Trans Resource & Empowerment Centre
Based in Manchester, with monthly meetings, talks and workshops.
Comprehensive website including medical information, a guide to venues and opinion about transgender representation in the media for both MtFs and FtMs.
Transsexual Road Map
An excellent free guide to process of transitioning, and the social issues around it.
Gender dysphoria is a condition where a person experiences discomfort or distress because there's a mismatch between their biological sex and gender identity. It's sometimes known as gender identity disorder (GID), gender incongruence or transgenderism.
Biological sex is assigned at birth, depending on the appearance of the genitals. Gender identity is the gender that a person "identifies" with or feels themselves to be.
While biological sex and gender identity are the same for most people, this isn't the case for everyone. For example, some people may have the anatomy of a man, but identify themselves as a woman, while others may not feel they're definitively either male or female.
This mismatch between sex and gender identity can lead to distressing and uncomfortable feelings that are called gender dysphoria. Gender dysphoria is a recognised medical condition, for which treatment is sometimes appropriate. It's not a mental illness.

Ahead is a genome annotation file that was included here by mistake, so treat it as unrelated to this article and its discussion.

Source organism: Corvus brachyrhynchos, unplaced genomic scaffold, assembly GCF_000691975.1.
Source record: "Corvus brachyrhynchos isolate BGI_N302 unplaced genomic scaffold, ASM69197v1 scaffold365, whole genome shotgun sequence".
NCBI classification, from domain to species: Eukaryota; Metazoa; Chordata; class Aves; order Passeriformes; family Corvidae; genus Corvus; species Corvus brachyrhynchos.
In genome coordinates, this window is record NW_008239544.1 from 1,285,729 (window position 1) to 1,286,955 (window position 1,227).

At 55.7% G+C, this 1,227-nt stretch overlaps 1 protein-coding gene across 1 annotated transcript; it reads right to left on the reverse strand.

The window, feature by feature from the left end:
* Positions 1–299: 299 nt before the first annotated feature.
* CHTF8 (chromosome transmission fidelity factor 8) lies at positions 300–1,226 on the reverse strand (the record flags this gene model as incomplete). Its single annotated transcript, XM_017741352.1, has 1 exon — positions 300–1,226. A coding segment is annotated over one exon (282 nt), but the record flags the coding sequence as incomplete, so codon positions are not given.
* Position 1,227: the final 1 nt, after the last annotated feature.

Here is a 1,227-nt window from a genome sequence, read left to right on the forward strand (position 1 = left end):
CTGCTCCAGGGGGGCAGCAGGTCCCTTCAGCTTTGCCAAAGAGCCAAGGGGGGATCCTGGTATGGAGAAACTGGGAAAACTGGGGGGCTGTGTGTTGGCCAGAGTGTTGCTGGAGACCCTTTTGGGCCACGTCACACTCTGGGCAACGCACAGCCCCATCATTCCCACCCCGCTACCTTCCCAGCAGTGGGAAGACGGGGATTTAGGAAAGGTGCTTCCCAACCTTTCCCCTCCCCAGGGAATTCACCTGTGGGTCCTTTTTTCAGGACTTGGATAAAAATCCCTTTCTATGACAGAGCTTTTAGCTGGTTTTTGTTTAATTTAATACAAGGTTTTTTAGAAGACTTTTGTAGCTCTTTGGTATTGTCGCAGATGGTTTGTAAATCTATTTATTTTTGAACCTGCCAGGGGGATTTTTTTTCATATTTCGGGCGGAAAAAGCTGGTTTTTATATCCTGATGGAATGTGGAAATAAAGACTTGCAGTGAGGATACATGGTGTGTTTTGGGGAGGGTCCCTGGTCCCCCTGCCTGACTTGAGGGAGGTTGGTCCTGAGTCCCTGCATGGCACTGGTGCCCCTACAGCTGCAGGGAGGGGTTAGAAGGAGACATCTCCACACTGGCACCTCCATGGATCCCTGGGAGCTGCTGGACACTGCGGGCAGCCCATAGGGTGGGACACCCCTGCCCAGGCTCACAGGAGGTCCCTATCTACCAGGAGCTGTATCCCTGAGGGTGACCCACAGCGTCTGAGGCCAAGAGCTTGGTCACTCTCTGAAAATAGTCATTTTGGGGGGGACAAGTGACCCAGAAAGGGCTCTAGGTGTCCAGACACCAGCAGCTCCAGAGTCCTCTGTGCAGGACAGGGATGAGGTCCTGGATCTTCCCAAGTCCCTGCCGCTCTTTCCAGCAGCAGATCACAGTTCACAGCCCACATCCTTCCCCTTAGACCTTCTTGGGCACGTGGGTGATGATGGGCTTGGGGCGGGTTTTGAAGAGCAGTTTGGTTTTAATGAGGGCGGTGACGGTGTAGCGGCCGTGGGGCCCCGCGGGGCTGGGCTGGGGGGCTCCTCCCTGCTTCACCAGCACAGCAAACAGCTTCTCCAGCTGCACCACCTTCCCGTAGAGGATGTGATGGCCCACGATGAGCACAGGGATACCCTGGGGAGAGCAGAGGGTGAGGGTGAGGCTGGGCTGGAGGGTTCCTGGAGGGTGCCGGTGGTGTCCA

Some people with gender dysphoria have a strong and persistent desire to live according to their gender identity, rather than their biological sex. These people are sometimes called transsexual or trans people. Some trans people have treatment to make their physical appearance more consistent with their gender identity.
Signs of gender dysphoria
The first signs of gender dysphoria can appear at a very young age. For example, a child may refuse to wear typical boys' or girls' clothes, or dislike taking part in typical boys' or girls' games and activities.
In most cases, this type of behaviour is just part of growing up and will pass in time, but for those with gender dysphoria it continues through childhood and into adulthood.
Adults with gender dysphoria can feel trapped inside a body that doesn't match their gender identity.
They may feel so unhappy about conforming to societal expectations that they live according to their anatomical sex, rather than the gender they feel themselves to be.
They may also have a strong desire to change or get rid of physical signs of their biological sex, such as facial hair or breasts.
Read more about the symptoms of gender dysphoria.